A Home is not a House. Reyner Banham, 1965

What is a house if not a place for everyday life, when it consists of mostly mechanical services and structural devices? When a house is made out of the complex of piping, flues, ducts, wires, lights, inlets, outlets, ovens, sinks, refuse disposers, hi-fi reverberators, antennas, conduits, freezers, heaters – “when it contains so many services that the hardware could stand up by itself without any assistance from the house, why have a house to hold it up?”

Reyner Banham addresses the issue by saying that the reason for this “drama of mechanical services on show” is because the time can not cope with the development of the industry. Therefore, the mechanization is threatening the culture of architecture and its traditions. In other words, mechanical services are “too new” to be absorbed by us, and to be integrated with architecture. Or is it rather us being too slow to cope with?

Banham focuses on the North-American houses of large single spaces, as being built without proper protection from different weathers. The result is a general waste of energy due to inefficient heat barriers, and a production of an “environmental machinery” pumping out more and more heat, light and power. Indeed, large single volumes need other ways to be lighted, heated and cleaned compared to smaller, subdivided volumes, as more (traditional) domestic spaces for example.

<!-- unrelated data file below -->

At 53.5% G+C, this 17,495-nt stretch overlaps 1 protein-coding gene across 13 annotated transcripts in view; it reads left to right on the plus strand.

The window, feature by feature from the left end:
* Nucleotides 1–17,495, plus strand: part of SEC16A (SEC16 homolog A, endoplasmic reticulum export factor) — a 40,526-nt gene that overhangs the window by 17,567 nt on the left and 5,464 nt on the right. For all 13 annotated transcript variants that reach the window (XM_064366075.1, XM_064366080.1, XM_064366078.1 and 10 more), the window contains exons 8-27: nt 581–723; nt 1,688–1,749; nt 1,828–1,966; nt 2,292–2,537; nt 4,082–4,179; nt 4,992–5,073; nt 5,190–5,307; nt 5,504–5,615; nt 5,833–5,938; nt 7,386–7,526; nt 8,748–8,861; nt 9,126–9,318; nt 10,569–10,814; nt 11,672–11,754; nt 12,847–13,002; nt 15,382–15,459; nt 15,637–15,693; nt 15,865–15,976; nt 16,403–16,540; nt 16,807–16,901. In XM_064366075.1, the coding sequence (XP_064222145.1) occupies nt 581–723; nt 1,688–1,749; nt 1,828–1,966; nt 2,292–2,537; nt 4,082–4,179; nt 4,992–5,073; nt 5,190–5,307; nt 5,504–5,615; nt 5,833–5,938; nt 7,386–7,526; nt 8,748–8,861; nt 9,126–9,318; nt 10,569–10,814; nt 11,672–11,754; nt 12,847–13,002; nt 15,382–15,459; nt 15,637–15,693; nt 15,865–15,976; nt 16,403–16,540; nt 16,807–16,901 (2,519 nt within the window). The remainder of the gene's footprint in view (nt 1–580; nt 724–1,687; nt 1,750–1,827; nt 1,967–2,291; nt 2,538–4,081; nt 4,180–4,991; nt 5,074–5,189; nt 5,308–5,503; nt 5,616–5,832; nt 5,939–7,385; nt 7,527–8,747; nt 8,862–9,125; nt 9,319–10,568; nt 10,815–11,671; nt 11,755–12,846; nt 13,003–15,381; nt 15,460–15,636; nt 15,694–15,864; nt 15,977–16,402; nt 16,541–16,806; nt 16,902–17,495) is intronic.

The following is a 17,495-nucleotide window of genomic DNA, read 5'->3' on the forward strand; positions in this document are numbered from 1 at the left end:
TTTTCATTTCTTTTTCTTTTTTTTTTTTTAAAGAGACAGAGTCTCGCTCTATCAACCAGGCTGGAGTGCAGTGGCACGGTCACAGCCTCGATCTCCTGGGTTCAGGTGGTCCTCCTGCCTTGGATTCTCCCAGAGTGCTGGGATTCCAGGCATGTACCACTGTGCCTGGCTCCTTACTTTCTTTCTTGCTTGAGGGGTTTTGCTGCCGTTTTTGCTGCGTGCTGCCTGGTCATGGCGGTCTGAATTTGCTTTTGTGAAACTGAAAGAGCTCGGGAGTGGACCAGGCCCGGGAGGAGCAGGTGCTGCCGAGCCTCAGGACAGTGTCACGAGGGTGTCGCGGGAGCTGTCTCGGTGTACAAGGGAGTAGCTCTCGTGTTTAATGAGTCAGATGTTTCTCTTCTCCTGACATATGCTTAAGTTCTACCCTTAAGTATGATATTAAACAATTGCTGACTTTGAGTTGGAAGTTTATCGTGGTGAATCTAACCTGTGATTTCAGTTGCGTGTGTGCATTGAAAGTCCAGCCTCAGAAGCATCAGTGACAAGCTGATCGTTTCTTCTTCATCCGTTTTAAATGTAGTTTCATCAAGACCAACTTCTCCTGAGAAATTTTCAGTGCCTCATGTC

So how could the project of mechanization go hand in hand with the free plan, fulfilling modern needs without losing the flexibility? Banham observed the American beach as the ultimate combination of outdoor and the clean, for the American obsession of freedom, pleasure and freshness. Yet, of course limited to good weather conditions. With Buckminister Fuller’s experimental dome in mind, Banham imagined how the two could be integrated, the beach-realm and the dome, to keep “dirty old nature under the proper degree of control.” 

But can the mechanical services cope with the level of mobility on the free plan? Heavy weights of such services tend to work better when they have a certain permanence. Yet, there are many Americans who have already decided to live in mobile homes, with plug-in facilities to connect to reality. Even if they may never be moved, one can believe that those un-houses perform better as shelters than other ground-anchored structures do.
They are also more economical and weigh less.

That kind of “self-contained and regenerative standard-of-living package”, could lead to a domestic revolution, and simultaneously also bring people nearer to nature. Banham relates to the basic ways of how people started to control the environment, on the one hand by hiding under a rock or a tree or a tent or a roof, or on the other hand, trying to cope with the climate by gathering around a campfire. The latter one, Banham argues, is more relevant for the matter of freedom and variability. Perhaps also for a free plan?

Source: A Home is not a House, Reyner Banham and Francois Dallegret, 1965